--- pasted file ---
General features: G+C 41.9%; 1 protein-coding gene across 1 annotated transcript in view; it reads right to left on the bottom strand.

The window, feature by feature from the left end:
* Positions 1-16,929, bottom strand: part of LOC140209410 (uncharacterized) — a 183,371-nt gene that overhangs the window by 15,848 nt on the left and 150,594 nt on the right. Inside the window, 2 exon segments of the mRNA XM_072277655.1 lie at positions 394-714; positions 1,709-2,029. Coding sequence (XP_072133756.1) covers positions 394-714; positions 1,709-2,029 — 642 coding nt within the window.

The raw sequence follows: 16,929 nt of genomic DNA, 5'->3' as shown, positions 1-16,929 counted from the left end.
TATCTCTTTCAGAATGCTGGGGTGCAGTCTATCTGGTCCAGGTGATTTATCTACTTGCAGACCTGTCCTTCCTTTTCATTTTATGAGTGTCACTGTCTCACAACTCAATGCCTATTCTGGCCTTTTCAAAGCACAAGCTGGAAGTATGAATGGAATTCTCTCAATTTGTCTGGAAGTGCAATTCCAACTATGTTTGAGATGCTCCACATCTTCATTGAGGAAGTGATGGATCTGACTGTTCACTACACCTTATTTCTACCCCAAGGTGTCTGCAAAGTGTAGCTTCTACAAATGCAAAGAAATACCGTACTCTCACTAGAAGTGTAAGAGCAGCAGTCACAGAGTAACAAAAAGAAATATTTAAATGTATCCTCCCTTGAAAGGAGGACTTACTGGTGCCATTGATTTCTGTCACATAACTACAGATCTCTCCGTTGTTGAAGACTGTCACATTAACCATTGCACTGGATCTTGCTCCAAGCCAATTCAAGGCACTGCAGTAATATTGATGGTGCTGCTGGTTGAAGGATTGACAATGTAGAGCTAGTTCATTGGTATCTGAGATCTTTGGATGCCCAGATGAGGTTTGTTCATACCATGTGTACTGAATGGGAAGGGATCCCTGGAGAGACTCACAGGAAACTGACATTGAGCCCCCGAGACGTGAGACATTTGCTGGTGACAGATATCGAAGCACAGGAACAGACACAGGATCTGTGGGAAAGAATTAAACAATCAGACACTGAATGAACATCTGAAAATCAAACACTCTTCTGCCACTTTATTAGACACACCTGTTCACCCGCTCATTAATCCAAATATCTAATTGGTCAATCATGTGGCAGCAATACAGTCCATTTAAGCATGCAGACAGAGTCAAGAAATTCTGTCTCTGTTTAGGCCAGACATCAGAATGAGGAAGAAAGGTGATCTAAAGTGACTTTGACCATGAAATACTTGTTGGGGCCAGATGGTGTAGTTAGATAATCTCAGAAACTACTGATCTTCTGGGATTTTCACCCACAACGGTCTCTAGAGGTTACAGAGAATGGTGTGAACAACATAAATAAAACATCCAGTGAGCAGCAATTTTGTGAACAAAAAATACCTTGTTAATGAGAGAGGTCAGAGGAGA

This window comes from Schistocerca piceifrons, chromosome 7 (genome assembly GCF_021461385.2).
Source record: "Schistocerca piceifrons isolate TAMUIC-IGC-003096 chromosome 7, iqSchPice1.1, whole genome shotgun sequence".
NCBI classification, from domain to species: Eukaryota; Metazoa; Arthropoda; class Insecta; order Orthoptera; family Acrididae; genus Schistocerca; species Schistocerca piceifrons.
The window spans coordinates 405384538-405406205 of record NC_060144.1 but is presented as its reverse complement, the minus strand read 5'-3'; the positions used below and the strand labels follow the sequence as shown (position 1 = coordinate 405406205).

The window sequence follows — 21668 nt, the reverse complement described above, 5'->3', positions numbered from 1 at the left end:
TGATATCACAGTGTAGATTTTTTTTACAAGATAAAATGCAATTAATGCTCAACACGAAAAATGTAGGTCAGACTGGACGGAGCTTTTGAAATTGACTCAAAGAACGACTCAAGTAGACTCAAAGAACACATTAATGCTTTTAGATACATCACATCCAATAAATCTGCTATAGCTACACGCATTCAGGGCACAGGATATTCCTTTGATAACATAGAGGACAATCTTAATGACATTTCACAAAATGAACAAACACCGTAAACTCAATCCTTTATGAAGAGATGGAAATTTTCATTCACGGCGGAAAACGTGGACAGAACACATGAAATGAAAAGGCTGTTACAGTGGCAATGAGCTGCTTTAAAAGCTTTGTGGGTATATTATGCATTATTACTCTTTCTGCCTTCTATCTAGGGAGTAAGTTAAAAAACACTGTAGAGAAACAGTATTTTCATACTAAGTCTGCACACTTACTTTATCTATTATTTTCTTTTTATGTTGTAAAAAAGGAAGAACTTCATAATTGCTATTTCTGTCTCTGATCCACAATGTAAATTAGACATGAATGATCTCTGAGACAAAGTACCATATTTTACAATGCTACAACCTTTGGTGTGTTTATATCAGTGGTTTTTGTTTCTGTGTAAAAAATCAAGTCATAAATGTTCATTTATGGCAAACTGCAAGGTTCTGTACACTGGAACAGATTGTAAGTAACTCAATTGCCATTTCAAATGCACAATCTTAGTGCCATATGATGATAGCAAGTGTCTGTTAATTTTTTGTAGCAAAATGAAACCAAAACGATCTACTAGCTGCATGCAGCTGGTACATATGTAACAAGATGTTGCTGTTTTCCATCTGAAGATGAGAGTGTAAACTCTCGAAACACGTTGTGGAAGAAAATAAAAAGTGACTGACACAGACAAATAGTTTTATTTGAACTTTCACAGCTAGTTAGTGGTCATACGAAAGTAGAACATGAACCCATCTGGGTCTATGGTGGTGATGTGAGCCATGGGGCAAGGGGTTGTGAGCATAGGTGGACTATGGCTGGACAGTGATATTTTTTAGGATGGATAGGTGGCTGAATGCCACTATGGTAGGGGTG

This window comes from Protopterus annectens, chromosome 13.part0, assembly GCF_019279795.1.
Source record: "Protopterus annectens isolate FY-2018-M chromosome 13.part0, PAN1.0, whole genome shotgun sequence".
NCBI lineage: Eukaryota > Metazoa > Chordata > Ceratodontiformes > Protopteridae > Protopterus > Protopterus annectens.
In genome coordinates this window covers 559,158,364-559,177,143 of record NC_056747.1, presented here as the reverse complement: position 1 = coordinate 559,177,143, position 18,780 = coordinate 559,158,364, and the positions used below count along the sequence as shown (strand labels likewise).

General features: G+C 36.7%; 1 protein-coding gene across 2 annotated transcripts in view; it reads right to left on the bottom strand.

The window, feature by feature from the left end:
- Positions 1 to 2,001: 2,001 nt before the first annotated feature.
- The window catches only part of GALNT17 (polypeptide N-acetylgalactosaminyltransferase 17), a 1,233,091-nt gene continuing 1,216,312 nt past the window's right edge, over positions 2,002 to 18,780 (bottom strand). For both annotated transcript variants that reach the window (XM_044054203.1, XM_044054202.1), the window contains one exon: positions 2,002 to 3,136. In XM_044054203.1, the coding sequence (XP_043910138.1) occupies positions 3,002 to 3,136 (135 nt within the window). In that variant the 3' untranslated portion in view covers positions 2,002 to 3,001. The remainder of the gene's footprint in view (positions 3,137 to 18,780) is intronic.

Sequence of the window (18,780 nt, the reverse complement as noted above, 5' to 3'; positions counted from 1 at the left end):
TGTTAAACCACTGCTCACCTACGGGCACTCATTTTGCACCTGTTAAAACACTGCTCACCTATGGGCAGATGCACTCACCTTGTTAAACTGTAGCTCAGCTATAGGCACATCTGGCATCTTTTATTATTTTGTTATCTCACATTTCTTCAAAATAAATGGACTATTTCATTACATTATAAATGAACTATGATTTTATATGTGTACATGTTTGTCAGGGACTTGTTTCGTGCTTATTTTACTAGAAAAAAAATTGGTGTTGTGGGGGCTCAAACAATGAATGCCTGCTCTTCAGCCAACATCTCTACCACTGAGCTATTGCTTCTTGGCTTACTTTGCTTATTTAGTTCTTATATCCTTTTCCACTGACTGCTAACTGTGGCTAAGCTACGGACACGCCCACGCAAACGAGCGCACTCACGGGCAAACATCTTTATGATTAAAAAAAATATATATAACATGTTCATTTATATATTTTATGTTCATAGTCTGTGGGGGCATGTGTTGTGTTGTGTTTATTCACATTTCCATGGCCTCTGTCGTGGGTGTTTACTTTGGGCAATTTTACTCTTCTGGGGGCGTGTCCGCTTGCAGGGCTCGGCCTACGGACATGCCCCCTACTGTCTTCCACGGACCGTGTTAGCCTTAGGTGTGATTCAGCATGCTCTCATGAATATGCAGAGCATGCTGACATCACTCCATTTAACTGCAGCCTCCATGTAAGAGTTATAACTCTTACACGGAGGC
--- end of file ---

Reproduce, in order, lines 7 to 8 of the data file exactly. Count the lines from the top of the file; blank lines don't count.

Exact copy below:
Source record: "Schistocerca piceifrons isolate TAMUIC-IGC-003096 chromosome 7, iqSchPice1.1, whole genome shotgun sequence".
NCBI classification, from domain to species: Eukaryota; Metazoa; Arthropoda; class Insecta; order Orthoptera; family Acrididae; genus Schistocerca; species Schistocerca piceifrons.